The first human habitation of the Chatham Islands involved migrating Polynesian tribes who settled the Islands, and in their isolation became the Moriori people. The exact origin of these people remains a matter of some dispute. The Moriori population of the islands numbered about 2,000. Their agricultural resources were not suited for the colder Chathams, so they lived as hunter-gatherers, taking food from the sea and from native flora. Whilst their new environment deprived them of the resources with which to build ocean-going craft for long voyages, their intelligence and perseverance saw the invention of the most ingenuous craft afloat. Moriori built what was known as the waka korari, a semi-submerged craft constructed of flax and lined with air bladders made from kelp. This craft was used to travel to the outer islands on ‘birding’ missions. The Moriori society was a peaceful one and bloodshed was outlawed by the chief Nunuku after generations of warfare. Arguments were solved by consensus or by individual duels of singular combat rather than warfare – but at the first sign of bloodshed, the fight was over.
The name ‘Chatham Islands’ comes from the ship HMS Chatham of the Vancouver Expedition, whose Captain William R. Broughton landed on 29 November 1791, claimed possession for Great Britain and named the islands after the political head of the Royal Navy. A relative of his, Thomas Pitt, was also a member of the Vancouver Expedition. Sealers and whalers soon started hunting in the surrounding ocean, using the islands as their base. It is estimated that 10 to 20 percent of the indigenous population soon died from diseases introduced by foreigners. The sealing and whaling industries ceased activities about 1861, while fishing remained as a major economic activity.
On 19 November 1835, a British ship carrying 500 Maori armed with guns, clubs and axes arrived, followed by another ship on 5 December 1835 with a further 400 Maori. They proceeded to massacre the Moriori and enslave the survivors. A Moriori survivor recalled: "The Maori commenced to kill us like sheep... we were terrified, fled to the bush, concealed ourselves in holes underground, and in any place to escape our enemies. It was of no avail; we were discovered and killed – men, women and children indiscriminately". A Maori conqueror justified their actions as follows: “We took possession...in accordance with our customs and we caught all the people. Not one escaped....”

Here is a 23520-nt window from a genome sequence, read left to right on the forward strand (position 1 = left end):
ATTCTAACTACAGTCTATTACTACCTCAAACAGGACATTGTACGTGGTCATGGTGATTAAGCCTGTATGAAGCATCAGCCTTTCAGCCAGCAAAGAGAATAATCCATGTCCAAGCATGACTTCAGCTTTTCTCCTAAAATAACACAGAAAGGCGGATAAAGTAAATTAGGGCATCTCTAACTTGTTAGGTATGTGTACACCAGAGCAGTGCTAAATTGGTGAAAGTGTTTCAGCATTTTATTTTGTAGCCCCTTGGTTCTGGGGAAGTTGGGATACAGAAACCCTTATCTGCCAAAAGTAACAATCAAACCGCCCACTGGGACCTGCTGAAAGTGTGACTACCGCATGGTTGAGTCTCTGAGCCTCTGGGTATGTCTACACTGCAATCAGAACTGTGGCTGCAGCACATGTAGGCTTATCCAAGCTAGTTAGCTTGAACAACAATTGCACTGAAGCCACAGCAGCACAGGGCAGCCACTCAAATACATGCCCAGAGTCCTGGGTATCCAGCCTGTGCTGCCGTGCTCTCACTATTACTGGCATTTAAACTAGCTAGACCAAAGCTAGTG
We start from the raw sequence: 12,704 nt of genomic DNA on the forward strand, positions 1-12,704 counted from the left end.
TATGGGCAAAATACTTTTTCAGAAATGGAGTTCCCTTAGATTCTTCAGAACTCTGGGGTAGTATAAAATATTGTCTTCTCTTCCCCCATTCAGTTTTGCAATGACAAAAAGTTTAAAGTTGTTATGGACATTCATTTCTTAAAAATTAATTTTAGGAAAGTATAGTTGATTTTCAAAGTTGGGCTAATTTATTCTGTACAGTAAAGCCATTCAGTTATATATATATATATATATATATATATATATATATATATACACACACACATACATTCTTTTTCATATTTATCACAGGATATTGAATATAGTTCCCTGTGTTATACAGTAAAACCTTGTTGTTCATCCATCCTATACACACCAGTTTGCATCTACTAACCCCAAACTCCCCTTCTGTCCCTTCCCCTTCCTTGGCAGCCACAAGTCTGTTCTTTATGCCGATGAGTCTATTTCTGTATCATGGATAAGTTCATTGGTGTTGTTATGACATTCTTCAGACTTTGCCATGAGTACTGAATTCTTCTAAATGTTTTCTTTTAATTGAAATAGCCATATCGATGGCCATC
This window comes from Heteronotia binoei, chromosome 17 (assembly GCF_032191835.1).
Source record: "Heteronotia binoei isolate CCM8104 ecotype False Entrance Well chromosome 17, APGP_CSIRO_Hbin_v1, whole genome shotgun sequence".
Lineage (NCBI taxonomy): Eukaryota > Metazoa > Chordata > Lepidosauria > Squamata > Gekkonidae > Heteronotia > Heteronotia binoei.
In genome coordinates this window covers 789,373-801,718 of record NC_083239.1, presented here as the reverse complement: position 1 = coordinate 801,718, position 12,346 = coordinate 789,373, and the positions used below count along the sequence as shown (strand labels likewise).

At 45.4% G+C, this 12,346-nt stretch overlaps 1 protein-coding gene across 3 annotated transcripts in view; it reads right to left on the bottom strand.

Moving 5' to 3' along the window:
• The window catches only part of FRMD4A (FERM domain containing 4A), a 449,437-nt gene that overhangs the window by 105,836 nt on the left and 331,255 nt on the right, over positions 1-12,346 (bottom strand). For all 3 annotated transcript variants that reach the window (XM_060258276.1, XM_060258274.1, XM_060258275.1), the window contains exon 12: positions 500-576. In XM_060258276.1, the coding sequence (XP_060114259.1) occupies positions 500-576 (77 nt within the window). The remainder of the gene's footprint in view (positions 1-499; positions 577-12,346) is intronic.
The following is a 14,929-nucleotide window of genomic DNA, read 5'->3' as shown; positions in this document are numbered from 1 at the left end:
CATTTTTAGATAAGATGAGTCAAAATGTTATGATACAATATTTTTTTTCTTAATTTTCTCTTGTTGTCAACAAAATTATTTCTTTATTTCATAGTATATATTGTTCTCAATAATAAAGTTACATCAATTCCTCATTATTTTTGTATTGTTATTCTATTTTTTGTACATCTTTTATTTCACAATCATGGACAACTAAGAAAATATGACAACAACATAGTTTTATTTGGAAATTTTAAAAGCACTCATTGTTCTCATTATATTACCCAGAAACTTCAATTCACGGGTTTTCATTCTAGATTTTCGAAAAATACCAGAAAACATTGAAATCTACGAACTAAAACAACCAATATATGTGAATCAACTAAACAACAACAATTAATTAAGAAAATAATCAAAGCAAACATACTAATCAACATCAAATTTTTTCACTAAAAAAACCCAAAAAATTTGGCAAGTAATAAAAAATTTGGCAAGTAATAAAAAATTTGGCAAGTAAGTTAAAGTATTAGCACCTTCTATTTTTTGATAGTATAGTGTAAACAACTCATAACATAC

After the invasion, Moriori were forbidden to marry Moriori, nor to have children with each other. All became slaves of the Ngati Tama and Ngati Mutunga invaders. Many died from despair and many Moriori women had children to their Maori masters. A small number of Moriori women eventually married either Maori or European men. Some were taken from the Chatham Islands and never returned.
An all-male group of German Lutheran missionaries arrived in 1843. When a group of women were sent out to join them three years later, several marriages ensued and many members of the present-day population can trace their ancestry back to the missionary families.
The Moriori numbers fell to 101. Most of the Maori eventually left the Chathams by 1870. It was Solomon’s grandfather, the chief of the Rauru tribe, who convinced the Moriori to remain pacifist during the invasion of their land. Tame Horomona Rehe Solomon, known as Tommy Solomon, the last full blooded Moriori, died in 1933.
The Chatham Islands were the last islands in the Pacific to be settled by people. Residents today are descended from Moriori, Maori and Europeans, and their distinctive culture is reflected in the many significant archaeological and historical sites. There are various wahi tapu and burial sites, as well as remnants of European settlement relating to whaling and farming. Evidence of Moriori occupation includes the internationally significant Moriori tree carvings (rakau momori) at J. M. Barker (Hapupu) National Historic Reserve.
Most of the land is fern or pasture-covered, although there are some areas of forest. Of interest are the macrocarpa trees, with branches trailing almost horizontally in the lee of the wind. The islands are generally hilly, Pitt more so than Chatham, although the highest point, at 299m (981ft), is located on a plateau near the southernmost point of the main island of Rekohu. This island is dotted with numerous lakes and lagoons, notably the large Te Whanga Lagoon. Other lakes on Chatham include Huro and Rangitahi. Rekohu has a number of streams including Te Awainanga and Tuku.